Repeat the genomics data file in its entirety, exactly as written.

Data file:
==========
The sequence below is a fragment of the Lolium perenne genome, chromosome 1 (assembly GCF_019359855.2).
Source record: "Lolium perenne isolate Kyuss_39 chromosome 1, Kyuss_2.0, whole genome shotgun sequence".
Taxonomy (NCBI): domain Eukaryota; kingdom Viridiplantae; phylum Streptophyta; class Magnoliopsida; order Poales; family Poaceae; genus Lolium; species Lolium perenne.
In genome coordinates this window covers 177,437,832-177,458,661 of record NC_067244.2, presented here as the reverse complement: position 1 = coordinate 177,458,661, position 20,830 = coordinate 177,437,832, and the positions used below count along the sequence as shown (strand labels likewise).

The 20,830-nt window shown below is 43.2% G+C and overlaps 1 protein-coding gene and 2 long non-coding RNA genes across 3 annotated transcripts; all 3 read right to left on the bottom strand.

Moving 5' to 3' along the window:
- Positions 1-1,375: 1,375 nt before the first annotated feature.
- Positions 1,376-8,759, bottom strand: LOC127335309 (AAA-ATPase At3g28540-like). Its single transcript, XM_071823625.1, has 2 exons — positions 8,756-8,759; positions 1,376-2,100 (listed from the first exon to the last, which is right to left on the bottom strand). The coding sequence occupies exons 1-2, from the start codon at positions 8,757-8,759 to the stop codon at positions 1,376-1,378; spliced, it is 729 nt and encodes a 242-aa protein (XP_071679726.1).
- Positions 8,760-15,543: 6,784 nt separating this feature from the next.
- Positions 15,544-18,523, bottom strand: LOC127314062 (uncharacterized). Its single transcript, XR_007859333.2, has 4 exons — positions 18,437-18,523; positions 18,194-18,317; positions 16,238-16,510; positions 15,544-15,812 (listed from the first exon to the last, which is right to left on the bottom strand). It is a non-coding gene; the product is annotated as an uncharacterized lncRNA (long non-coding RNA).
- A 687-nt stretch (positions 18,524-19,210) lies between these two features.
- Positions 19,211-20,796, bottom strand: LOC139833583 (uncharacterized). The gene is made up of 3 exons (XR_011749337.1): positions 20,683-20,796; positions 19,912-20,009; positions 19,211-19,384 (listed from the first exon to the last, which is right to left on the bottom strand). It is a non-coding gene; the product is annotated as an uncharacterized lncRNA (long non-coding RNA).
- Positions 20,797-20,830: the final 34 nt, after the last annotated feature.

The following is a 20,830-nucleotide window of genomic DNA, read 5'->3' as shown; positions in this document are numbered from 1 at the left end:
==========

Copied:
The sequence below is a fragment of the Lolium perenne genome, chromosome 1 (assembly GCF_019359855.2).
Source record: "Lolium perenne isolate Kyuss_39 chromosome 1, Kyuss_2.0, whole genome shotgun sequence".
Taxonomy (NCBI): domain Eukaryota; kingdom Viridiplantae; phylum Streptophyta; class Magnoliopsida; order Poales; family Poaceae; genus Lolium; species Lolium perenne.
In genome coordinates this window covers 177,437,832-177,458,661 of record NC_067244.2, presented here as the reverse complement: position 1 = coordinate 177,458,661, position 20,830 = coordinate 177,437,832, and the positions used below count along the sequence as shown (strand labels likewise).

The 20,830-nt window shown below is 43.2% G+C and overlaps 1 protein-coding gene and 2 long non-coding RNA genes across 3 annotated transcripts; all 3 read right to left on the bottom strand.

Moving 5' to 3' along the window:
- Positions 1-1,375: 1,375 nt before the first annotated feature.
- Positions 1,376-8,759, bottom strand: LOC127335309 (AAA-ATPase At3g28540-like). Its single transcript, XM_071823625.1, has 2 exons — positions 8,756-8,759; positions 1,376-2,100 (listed from the first exon to the last, which is right to left on the bottom strand). The coding sequence occupies exons 1-2, from the start codon at positions 8,757-8,759 to the stop codon at positions 1,376-1,378; spliced, it is 729 nt and encodes a 242-aa protein (XP_071679726.1).
- Positions 8,760-15,543: 6,784 nt separating this feature from the next.
- Positions 15,544-18,523, bottom strand: LOC127314062 (uncharacterized). Its single transcript, XR_007859333.2, has 4 exons — positions 18,437-18,523; positions 18,194-18,317; positions 16,238-16,510; positions 15,544-15,812 (listed from the first exon to the last, which is right to left on the bottom strand). It is a non-coding gene; the product is annotated as an uncharacterized lncRNA (long non-coding RNA).
- A 687-nt stretch (positions 18,524-19,210) lies between these two features.
- Positions 19,211-20,796, bottom strand: LOC139833583 (uncharacterized). The gene is made up of 3 exons (XR_011749337.1): positions 20,683-20,796; positions 19,912-20,009; positions 19,211-19,384 (listed from the first exon to the last, which is right to left on the bottom strand). It is a non-coding gene; the product is annotated as an uncharacterized lncRNA (long non-coding RNA).
- Positions 20,797-20,830: the final 34 nt, after the last annotated feature.

The following is a 20,830-nucleotide window of genomic DNA, read 5'->3' as shown; positions in this document are numbered from 1 at the left end: